Can You Identify Fentanyl-Laced Meth?
Fentanyl and methamphetamine (meth) are extremely powerful synthetic drugs. According to the Centers for Disease Control and Prevention (CDC), they’re responsible for a large majority of drug overdose deaths among Americans.
These drugs become even more dangerous when you mix them. And, unfortunately, fentanyl-laced meth is impossible to identify without a fentanyl test strip.
What Is Fentanyl-Laced Meth?
Fentanyl-laced meth is meth that contains fentanyl. It may be in powder, crystal, or pill form.
According to the United States Drug Enforcement Administration (DEA), drug traffickers add fentanyl to meth to give buyers a more intense high or to decrease production costs (as fentanyl is generally cheap to make).
Dealers likely don’t tell buyers they’ve added fentanyl, which poses serious health risks.
Risks Of Fentanyl
Fentanyl is a synthetic opioid used to treat severe pain. According to the National Institute on Drug Abuse (NIDA), it’s up to 100 times stronger than morphine. Because it’s so powerful, fentanyl poses a significant risk of fatal overdose. Common signs of a fentanyl overdose include:
- slow or troubled breathing
- slow heart rate
- cold, clammy skin
- bluish lips or fingernails
- nausea and vomiting
- smaller pupils
- low blood pressure
- loss of consciousness
If you or someone you know experiences these symptoms, seek medical help right away. Also, administer naloxone if you have it. Naloxone (brand name Narcan) is a medication that can quickly reverse the effects of an opioid overdose. It’s available without a prescription in all states.
Along with overdose, fentanyl can cause addiction (also called substance use disorder). This disease makes you feel unable to stop using a drug despite negative consequences.
Can You Identify Fentanyl-Laced Meth?
In general, it’s not possible to identify fentanyl in meth by color, texture, smell, or taste. However, you can identify it using fentanyl test strips. These strips are available at needle exchange programs or online.
Fentanyl Test Strips
To use a fentanyl test strip in meth, you first need to dissolve the meth in water. In most cases, you should use about 1 teaspoon of water for every 10 milligrams of meth you’re testing. If the meth is in crystal or pill form, you need to crush it into a powder first.
Next, place the test strip in the water for 15 seconds. Lay the strip flat, and check it after about two minutes. For most tests, one line means the meth contains fentanyl, while two lines mean the meth does not contain fentanyl.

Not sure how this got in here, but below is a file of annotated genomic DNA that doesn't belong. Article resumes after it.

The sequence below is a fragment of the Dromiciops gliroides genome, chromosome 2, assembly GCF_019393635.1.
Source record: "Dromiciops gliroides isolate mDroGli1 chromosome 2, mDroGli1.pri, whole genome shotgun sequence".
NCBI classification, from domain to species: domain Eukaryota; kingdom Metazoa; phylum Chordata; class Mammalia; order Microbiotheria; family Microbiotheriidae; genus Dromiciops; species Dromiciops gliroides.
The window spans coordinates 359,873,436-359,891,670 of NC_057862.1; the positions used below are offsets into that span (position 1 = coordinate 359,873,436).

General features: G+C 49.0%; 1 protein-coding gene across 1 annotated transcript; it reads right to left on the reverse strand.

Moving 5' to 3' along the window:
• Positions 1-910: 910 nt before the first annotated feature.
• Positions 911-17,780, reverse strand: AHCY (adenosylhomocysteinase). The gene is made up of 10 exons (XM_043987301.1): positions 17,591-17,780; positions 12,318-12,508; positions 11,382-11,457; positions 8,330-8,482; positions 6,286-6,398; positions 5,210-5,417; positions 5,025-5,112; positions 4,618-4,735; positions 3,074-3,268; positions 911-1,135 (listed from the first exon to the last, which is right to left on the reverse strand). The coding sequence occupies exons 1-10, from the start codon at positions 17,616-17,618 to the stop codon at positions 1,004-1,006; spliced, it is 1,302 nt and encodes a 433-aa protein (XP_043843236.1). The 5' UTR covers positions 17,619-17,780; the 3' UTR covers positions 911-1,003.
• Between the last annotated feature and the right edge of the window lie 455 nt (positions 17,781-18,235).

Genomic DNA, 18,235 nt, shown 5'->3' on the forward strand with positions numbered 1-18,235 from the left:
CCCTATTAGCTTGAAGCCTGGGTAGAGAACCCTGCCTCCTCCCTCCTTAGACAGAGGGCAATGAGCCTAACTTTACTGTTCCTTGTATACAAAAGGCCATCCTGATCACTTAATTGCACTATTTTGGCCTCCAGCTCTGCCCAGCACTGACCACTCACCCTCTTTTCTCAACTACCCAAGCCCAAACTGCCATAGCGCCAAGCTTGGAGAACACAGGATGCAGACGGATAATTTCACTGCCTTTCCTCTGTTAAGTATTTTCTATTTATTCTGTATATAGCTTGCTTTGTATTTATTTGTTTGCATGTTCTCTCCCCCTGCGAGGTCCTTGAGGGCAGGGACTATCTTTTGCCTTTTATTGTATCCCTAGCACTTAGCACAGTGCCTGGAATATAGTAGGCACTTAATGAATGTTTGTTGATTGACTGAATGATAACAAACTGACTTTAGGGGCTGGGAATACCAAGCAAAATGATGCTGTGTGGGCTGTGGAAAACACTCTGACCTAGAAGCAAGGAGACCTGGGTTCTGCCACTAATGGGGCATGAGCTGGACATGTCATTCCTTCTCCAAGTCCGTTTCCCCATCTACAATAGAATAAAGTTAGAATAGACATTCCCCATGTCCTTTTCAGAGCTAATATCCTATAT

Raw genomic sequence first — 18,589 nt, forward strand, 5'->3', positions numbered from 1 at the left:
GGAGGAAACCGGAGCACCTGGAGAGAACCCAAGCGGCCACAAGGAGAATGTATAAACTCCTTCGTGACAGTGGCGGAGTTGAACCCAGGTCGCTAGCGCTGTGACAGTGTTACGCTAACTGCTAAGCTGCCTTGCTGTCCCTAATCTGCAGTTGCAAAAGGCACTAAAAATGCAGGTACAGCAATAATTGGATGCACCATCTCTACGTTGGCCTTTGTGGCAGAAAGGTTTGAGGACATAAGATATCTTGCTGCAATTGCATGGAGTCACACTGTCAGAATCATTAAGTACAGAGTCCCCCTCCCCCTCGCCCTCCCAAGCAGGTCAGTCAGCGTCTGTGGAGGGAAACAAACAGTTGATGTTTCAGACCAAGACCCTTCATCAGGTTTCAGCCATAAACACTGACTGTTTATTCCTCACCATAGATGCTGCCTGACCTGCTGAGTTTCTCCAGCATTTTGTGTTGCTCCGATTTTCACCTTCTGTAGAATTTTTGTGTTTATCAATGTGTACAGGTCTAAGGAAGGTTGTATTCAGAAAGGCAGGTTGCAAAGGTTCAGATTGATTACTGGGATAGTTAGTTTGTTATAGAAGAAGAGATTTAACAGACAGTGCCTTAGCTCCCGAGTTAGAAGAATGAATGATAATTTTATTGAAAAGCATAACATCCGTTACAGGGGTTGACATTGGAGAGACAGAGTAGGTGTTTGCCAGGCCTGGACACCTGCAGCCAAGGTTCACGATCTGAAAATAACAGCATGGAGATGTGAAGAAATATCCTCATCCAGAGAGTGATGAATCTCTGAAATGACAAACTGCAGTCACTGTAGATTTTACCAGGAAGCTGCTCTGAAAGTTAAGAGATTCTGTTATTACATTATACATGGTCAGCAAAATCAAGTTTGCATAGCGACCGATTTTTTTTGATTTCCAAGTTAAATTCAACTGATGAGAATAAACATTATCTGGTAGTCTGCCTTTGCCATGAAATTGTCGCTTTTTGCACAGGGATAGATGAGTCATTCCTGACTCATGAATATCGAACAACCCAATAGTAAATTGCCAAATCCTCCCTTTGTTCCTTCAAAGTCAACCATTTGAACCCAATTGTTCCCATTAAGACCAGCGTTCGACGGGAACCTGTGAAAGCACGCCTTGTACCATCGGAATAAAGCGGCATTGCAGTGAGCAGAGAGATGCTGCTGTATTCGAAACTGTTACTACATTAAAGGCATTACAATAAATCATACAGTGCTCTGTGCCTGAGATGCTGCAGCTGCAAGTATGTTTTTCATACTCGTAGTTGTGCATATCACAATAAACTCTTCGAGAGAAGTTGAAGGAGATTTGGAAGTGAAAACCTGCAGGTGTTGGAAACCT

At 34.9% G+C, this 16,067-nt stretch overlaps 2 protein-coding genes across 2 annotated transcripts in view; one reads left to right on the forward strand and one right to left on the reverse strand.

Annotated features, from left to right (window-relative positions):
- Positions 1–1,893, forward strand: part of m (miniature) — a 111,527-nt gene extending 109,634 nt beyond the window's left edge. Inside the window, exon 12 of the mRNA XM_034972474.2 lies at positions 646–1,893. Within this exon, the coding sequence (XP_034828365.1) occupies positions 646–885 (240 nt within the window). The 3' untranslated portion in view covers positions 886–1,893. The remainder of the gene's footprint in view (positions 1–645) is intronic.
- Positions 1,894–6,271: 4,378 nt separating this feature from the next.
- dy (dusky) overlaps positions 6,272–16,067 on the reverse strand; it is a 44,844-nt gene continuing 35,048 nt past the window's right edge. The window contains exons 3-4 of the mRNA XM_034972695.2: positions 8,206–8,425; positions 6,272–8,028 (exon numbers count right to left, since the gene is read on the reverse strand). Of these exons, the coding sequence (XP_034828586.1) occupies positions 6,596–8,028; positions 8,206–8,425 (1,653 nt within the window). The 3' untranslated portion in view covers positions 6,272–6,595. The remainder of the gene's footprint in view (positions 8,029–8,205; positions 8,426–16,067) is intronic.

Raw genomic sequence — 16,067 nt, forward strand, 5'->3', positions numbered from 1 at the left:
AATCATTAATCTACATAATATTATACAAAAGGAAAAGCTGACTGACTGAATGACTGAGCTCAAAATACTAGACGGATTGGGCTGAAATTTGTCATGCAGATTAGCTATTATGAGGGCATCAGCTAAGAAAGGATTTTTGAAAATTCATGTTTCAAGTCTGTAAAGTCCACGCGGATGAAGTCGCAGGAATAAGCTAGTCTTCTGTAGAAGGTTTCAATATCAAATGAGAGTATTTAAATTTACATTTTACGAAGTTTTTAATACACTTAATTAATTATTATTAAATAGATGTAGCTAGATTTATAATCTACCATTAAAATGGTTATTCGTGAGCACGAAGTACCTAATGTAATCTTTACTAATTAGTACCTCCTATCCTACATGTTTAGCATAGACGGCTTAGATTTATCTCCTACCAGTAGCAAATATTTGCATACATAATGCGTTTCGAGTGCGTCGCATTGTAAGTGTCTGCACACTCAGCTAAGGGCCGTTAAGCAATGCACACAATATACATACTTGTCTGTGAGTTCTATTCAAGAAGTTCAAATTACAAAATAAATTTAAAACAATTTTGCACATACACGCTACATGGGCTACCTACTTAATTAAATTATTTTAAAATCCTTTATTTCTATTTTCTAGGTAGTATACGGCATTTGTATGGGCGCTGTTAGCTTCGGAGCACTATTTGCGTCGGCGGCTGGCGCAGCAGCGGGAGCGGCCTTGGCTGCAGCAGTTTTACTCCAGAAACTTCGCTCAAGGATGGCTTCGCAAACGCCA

It’s important to follow the specific instructions that came with your test strips for both testing and reading the results. Also, remember that even if the test indicates there’s no fentanyl, it might not be accurate. In addition, even if your meth does not contain fentanyl, it’s still extremely dangerous.
Risks Of Meth
As a stimulant drug, meth speeds up your central nervous system, making you feel highly energized. Common side effects include:
- irritability and aggression
- hallucinations (seeing, hearing, or feeling things that aren’t there)
- increased blood pressure and body temperature
- fast or irregular heartbeat
Meth is also highly addictive. When you’re addicted to meth, you’ll face additional health risks, including:
- lung, liver, or kidney damage
- severe dental problems
- meth mites (a hallucination that bugs are crawling on or under your skin, which can cause you to pick your skin excessively and leave sores)
- premature osteoporosis
- permanent damage to the brain and heart
- heart attack
Additionally, like other types of illicit drug use, methamphetamine use poses a high risk of overdose. Common symptoms of a meth overdose include:
- chest pain
- trouble breathing
- change in blood pressure and/or heart rate
- extremely high body temperature
Like a fentanyl overdose, a meth overdose can be fatal when left untreated.
The only way to avoid the risks of meth and fentanyl is to stop using illegal drugs. If you feel unable to do so, you may have a drug addiction.
To learn more about addiction treatment options, please contact a Recovering Champions specialist. Our outpatient substance abuse treatment providers offer personalized, comprehensive care to help you or your loved one stay drug-free.
Recovering Champions Editorial Team
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This page does not provide medical advice.